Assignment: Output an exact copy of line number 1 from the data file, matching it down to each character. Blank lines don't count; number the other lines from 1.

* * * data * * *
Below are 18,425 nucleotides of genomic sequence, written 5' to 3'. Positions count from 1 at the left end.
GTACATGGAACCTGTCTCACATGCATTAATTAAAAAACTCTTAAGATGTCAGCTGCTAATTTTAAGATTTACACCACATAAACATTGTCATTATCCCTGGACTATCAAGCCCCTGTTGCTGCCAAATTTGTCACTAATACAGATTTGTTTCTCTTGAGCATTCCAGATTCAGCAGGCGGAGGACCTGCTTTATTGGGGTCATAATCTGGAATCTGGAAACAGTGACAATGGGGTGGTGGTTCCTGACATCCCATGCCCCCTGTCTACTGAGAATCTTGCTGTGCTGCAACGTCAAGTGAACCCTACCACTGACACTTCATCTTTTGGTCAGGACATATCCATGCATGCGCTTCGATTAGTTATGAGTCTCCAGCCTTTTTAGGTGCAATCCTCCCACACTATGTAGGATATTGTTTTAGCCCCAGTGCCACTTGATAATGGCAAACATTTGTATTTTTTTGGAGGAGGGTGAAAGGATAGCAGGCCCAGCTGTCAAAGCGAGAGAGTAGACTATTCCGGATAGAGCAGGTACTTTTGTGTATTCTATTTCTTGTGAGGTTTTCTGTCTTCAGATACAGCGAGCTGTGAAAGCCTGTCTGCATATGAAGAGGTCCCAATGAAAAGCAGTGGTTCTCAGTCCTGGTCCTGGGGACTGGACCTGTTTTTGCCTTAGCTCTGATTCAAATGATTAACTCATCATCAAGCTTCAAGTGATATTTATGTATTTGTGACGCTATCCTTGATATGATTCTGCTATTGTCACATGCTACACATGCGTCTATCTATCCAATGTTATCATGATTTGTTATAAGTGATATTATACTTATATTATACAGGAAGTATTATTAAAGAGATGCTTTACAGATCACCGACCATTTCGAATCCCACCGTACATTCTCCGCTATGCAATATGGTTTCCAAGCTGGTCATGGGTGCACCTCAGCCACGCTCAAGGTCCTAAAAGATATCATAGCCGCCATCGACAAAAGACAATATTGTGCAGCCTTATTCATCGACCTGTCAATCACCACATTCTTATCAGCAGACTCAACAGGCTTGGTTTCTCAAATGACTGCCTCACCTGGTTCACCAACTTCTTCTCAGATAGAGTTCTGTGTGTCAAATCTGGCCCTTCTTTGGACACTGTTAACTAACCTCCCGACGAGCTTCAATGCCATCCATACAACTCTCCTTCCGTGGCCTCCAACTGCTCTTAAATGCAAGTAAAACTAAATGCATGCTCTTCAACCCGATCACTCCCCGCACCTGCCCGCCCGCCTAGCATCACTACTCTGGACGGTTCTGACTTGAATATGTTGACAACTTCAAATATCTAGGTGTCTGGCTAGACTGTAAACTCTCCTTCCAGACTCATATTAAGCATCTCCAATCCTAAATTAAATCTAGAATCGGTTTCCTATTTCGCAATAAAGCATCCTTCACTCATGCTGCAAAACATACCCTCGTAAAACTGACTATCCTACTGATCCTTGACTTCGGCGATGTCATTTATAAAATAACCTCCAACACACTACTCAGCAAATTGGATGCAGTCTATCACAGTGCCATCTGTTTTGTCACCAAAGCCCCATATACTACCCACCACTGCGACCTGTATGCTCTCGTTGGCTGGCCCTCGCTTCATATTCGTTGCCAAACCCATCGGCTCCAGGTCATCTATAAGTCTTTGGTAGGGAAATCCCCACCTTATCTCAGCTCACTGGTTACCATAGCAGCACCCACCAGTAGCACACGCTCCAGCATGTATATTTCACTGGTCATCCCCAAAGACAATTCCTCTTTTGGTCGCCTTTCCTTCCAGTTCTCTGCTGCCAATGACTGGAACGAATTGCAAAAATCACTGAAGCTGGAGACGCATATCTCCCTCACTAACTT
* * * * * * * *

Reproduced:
Below are 18,425 nucleotides of genomic sequence, written 5' to 3'. Positions count from 1 at the left end.